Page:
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Emergency nursing has been around since the 1800s with many nurses providing emergency nursing care on the battlefields of many wars.  Over the last few centuries, this profession has grown exponentially, but only in the last 35 years has the role of the emergency room nurse (ER nurse) started to look like it is today.  ER nurses now have many different roles in the emergency medicine setting, such as triage, performing diagnostic testing, administering certain treatments and providing education and support to both patients and their families.

Triage and ER nurses have helped to streamline the ER process, making it easier for both physicians and patients.

Emergency Room Nurse

Emergency Room Nurse Salary

In the United States, emergency room nurses earn a median annual salary of $66,350.  The lowest 10 percent earn an average of $52,999 per year and the top 10 percent earn an average of $80,452 each year.

Emergency room nursing tends to pay more than other nursing specialties due to the environment that nurses are working in.  The ER requires immense skill and the ability to think very quickly on your feet.  You are going to see patients of all ages and health statuses and you must be able to quickly complete any tasks related to them.  The salary varies based on things like location of the hospital, how much experience you have, your education, if you are certified and the type of hospital you work in.  For example, private hospitals tend to pay slightly more, but since the demand for ER nurses is very high in inner city hospitals, these are often the best paying.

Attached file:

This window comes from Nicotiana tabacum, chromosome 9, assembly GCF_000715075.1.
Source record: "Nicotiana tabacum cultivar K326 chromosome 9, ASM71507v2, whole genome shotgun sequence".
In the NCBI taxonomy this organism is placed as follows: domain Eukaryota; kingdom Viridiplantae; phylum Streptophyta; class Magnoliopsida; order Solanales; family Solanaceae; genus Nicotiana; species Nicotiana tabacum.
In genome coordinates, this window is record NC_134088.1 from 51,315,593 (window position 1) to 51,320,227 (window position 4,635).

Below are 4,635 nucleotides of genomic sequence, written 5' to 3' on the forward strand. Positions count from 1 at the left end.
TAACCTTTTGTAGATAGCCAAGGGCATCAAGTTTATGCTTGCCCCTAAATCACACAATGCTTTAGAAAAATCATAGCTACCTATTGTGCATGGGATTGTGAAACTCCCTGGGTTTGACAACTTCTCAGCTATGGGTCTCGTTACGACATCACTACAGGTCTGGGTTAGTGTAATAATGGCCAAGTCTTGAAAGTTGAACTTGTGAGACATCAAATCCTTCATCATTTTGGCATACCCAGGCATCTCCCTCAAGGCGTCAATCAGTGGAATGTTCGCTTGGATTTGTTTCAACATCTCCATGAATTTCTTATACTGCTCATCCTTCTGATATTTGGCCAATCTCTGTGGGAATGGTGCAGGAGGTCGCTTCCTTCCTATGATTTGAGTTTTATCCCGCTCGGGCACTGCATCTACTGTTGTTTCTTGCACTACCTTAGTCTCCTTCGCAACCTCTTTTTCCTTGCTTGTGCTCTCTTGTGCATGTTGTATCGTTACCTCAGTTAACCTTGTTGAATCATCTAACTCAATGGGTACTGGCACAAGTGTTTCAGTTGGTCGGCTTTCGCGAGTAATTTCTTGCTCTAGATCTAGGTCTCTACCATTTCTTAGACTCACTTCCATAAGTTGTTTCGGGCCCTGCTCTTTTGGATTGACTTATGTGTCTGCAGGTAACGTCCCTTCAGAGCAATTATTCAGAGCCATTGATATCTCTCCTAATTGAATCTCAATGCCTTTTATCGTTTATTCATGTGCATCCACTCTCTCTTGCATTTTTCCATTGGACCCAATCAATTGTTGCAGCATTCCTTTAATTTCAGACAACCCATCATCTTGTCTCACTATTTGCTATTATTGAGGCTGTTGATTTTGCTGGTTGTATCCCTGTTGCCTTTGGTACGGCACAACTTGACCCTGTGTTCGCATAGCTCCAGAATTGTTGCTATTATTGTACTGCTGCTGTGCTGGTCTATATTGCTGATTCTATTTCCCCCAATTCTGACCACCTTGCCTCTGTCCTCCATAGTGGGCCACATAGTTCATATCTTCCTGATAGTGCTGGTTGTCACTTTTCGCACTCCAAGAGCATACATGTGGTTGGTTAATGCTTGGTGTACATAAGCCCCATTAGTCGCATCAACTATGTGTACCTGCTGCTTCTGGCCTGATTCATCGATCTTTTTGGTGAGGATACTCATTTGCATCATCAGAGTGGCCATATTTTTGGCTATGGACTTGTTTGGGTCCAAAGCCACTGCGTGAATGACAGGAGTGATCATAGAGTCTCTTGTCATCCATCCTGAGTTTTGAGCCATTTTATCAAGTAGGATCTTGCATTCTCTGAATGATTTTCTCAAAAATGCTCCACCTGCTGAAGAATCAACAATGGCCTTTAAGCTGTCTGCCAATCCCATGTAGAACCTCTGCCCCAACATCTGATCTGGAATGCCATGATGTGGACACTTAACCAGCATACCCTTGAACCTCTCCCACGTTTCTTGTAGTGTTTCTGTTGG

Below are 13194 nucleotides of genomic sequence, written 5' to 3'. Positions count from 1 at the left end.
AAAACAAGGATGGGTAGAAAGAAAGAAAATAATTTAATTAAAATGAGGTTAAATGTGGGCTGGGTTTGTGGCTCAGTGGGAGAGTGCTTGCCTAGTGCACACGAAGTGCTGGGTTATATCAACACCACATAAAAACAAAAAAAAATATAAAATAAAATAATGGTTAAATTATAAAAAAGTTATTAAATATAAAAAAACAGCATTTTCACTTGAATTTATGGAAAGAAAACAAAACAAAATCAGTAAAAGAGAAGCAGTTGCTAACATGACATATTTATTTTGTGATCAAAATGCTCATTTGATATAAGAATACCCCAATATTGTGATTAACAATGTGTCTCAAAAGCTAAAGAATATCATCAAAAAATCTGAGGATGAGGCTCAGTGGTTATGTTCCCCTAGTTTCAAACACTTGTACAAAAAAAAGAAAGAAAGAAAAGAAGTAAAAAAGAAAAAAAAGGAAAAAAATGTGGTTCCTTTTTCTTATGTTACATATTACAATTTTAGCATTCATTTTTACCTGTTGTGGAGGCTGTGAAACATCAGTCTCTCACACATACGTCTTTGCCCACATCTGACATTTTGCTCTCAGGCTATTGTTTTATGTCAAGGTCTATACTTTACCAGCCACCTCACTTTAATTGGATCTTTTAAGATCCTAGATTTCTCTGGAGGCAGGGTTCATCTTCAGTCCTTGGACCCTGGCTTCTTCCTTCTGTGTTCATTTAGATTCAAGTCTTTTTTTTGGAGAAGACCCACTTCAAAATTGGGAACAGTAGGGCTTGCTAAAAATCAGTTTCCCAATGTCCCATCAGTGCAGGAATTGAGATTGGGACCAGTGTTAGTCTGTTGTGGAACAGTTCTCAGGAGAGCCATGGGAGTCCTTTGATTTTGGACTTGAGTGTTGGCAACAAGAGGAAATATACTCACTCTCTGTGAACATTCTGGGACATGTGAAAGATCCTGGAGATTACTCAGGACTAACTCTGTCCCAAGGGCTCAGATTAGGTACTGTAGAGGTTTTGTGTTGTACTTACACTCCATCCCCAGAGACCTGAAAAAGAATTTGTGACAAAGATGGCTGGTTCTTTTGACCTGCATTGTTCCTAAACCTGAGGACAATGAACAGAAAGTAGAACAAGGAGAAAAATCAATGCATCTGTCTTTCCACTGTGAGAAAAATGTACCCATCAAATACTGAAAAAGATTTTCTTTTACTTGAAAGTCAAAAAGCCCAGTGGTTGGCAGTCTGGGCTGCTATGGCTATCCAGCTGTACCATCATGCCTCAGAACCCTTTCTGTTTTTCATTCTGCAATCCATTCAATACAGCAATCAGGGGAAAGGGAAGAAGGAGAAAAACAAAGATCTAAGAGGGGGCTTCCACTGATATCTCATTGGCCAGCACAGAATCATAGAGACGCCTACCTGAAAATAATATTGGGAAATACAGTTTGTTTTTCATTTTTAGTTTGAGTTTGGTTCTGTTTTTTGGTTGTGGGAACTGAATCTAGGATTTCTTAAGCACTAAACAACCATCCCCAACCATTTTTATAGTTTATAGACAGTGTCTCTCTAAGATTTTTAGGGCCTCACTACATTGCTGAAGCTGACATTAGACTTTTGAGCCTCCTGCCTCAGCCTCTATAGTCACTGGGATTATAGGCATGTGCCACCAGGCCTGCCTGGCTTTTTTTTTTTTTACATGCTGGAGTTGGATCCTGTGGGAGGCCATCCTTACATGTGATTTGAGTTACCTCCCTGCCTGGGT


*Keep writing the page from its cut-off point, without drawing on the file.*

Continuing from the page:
Emergency Room Nurse Job Description

Emergency room nurses work in emergency rooms, urgent care centers and trauma centers.  You will be assessing patients with minor issues like ear infections all the way up to serious, life-threatening issues, such as heart attacks, strokes, motor vehicle accidents and ruptured appendix.  No day is ever the same and the ER environment is always fast-paced and it can become hectic quite quickly.

You will work directly with ER physicians and surgeons to address your patient’s needs.  Daily duties vary from day to day and will also differ among different facilities.  Common ER nursing tasks include:

  • Patient triage
  • Nursing assessments
  • Medication administration
  • Measuring and monitoring vital signs
  • Inserting IVs and administering IV fluids and medications
  • Assisting the physician with minor procedures and diagnostic testing
  • Performing CPR and other life-saving measures
  • Taking full medical histories
  • Documenting what happened to the patient during his or her ER visit
  • Identify the patient’s chief complaint
  • Educating patients on their condition and providing home-care instructions
  • Supporting patient’s family members

Emergency Room Nurse Education

Those hoping to become emergency room nurses must meet a few basic criterion before entering the field.  These include:

  • An associate or bachelor’s degree in nursing from an accredited US college or university
  • An active registered nursing license
  • At least one year of registered nursing experience